It was unsettled at the beginning of August but a Little Owl was calling in the late evening of the 1st in Claverham and the next day a juvenile Sparrowhawk put in an appearance in a members garden in Yatton.
Rain produced a few migrants on the 3rd with 40 Swifts, a Willow Warbler and a Whinchat on Congresbury Moor. A Tawny Owl brought its youngster to a Kingston Seymour garden and both perched unusually close to the property.
A walk around the Little River – Wemberham Lane circuit ( 10th) produced a Green Woodpecker, about 20 House Martins, Buzzard, Kestrel, two Ravens and the star bird a juvenile Lesser Whitethroat. Chiffchaff and Blackcap were heard and a juvenile Sparrowhawk was calling persistently. The River Yeo hosted a pair of Grey Wagtails and a Kingfisher on the 14th.
Several warbler species were present on the Strawberry Line and Congresbury Moor, with Sedge Warbler, Lesser Whitethroat and Willow Warbler being notable. Both Woodpecker species were also recorded. Across the A370 the Strawberry Line at Congresbury produced Little Owl, Bullfinch Green Woodpecker and Sedge Warbler on the 15th.
Jon Thobroe watched and photographed a Peregrine attacking a Carrion Crow at Dowlais Farm, Kenn on the 18th.
By the 21st, hirundines were flocking with 30 of both Swallow and House Martin seen from the Strawberry Line and a single (late) Swift over Rectory Farm., Yatton. Warblers were more visible with Chiffchaff, Blackcap, Whitethroat, Reed Warbler and Cetti’s Warbler recorded including some juveniles. A pair of Stonechats was on the YACWAG Reserve and two Skylarks flew over. On the same morning Jill rescued a Slow Worm from the road on Yatton High Street. The next day a Wheatear was on the Hinkley Connect haul road resting on its way to Africa.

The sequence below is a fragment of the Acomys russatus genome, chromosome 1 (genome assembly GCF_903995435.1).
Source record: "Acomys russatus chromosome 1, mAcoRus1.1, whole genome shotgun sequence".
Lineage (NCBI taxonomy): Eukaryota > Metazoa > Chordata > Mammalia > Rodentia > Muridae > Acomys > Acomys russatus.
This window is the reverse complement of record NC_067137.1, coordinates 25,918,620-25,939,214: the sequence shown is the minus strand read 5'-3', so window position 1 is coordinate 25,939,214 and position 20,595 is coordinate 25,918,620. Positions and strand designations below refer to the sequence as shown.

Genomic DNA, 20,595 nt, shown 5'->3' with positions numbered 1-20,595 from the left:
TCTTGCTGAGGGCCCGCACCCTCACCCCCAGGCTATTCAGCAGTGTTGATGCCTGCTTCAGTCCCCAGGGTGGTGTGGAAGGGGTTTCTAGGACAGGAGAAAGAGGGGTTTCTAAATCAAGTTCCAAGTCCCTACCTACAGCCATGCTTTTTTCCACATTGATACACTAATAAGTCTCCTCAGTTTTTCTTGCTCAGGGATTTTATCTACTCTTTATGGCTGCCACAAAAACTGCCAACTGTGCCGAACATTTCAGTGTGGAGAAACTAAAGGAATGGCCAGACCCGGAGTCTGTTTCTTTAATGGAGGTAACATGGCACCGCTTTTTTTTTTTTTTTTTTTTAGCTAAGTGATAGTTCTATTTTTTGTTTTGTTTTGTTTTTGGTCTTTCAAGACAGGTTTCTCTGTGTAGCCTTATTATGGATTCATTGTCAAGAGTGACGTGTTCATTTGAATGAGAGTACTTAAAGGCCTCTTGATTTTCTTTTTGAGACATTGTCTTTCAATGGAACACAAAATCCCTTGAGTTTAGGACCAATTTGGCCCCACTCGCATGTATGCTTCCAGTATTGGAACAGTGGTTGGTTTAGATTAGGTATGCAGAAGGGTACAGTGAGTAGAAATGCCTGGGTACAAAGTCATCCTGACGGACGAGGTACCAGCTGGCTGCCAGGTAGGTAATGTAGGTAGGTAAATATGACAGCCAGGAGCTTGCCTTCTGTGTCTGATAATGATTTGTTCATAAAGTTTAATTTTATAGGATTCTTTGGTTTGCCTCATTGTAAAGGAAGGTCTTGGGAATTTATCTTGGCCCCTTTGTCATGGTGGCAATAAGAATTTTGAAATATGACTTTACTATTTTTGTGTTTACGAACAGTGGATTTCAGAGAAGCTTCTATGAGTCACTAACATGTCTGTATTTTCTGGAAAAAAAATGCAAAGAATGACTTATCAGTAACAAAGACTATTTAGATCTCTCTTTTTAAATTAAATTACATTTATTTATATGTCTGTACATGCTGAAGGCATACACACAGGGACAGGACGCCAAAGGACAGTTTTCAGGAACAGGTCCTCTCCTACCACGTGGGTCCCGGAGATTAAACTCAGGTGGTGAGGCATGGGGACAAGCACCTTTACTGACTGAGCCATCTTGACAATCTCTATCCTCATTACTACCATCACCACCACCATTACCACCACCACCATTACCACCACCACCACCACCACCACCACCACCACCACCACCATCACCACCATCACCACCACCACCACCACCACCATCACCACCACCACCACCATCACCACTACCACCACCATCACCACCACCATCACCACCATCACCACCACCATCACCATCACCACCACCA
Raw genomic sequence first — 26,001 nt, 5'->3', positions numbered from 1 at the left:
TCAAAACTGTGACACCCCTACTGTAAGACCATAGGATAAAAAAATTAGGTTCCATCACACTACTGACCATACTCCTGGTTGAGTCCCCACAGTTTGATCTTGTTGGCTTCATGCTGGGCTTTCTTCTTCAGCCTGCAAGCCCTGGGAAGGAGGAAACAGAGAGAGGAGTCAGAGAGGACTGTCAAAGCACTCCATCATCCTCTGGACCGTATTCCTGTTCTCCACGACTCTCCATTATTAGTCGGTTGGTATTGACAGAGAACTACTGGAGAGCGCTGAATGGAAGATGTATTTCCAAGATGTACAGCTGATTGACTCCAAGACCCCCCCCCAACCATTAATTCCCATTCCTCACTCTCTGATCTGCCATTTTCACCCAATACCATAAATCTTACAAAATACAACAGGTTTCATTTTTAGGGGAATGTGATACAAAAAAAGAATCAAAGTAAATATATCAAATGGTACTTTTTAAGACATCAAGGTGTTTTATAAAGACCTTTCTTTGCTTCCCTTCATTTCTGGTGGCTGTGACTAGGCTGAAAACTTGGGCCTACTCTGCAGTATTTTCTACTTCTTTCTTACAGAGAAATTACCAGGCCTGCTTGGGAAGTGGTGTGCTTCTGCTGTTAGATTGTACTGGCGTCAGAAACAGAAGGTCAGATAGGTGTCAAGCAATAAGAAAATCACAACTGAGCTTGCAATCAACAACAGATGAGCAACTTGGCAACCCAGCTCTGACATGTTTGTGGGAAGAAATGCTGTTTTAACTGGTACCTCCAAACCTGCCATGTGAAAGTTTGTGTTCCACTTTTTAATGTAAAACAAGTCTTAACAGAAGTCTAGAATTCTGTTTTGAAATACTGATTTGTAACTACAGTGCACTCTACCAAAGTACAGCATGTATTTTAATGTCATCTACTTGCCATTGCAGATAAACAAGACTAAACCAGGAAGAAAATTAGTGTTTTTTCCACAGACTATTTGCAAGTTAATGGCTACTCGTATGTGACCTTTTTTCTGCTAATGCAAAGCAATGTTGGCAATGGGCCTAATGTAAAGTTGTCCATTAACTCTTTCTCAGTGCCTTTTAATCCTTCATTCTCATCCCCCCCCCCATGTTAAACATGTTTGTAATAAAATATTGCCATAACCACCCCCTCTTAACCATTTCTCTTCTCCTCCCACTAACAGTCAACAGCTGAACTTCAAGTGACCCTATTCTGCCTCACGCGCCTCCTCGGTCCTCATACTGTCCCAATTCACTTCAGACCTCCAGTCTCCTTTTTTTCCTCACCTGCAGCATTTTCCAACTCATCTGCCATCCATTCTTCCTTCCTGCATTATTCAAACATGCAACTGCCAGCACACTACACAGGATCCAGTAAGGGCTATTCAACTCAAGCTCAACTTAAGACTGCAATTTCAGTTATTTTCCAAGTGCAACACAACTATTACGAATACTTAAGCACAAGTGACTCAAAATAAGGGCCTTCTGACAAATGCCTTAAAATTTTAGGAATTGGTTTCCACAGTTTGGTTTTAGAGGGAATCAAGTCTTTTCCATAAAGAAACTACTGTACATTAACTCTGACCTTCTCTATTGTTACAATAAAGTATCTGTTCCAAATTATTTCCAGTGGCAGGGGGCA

A Green Woodpecker was having an altercation with a Mistle Thrush on the Congresbury Moor Reserve at dusk on the 23rd just before two hunting Barn Owls appeared. As far as I can tell three Barn Owlets have fledged from two nests on YACWAG Reserves, another from a YACWAG box on private land and two from a members box in Kingston Seymour. It seems that the fluctuating weather and in particular the heavy rain followed by the dry hot spell in Spring reduced the vole population and the Owls couldn’t find enough to feed bigger broods.
The next day (24th) another Wheatear was on Kenn Moor along with a Great White Egret which posed nicely on a gate with a Little Egret. Cattle Egrets have been spotted at Nailsea Moor so there are now three white Egret species around. Kestrels were off the radar for a few weeks but three were on Congresbury Moor and two were by the river at Wemberham on the 28th.
A Swallow roost formed at Stowell’s Reed bed visible from Wemberham Lane with an estimated 120 birds there on the evening of the 30th. Much smaller numbers of Pied Wagtails were gathering on the roof of adjacent Smarts factory and 20 Goldfinches flew into a nearby hedge for the night.
This months star bird picture (above) is an Arctic Tern photographed at Cheddar Reservoir by Mark Savage. This species wanders the oceans for eight or nine months each year covering 25,000 miles, that’s 40,000 kilometres in ‘new money’. Arctic Terns can live for 20 years and thus clock up half a million miles equivalent to a trip to the moon and back!
Your sightings are always very welcome at firstname.lastname@example.org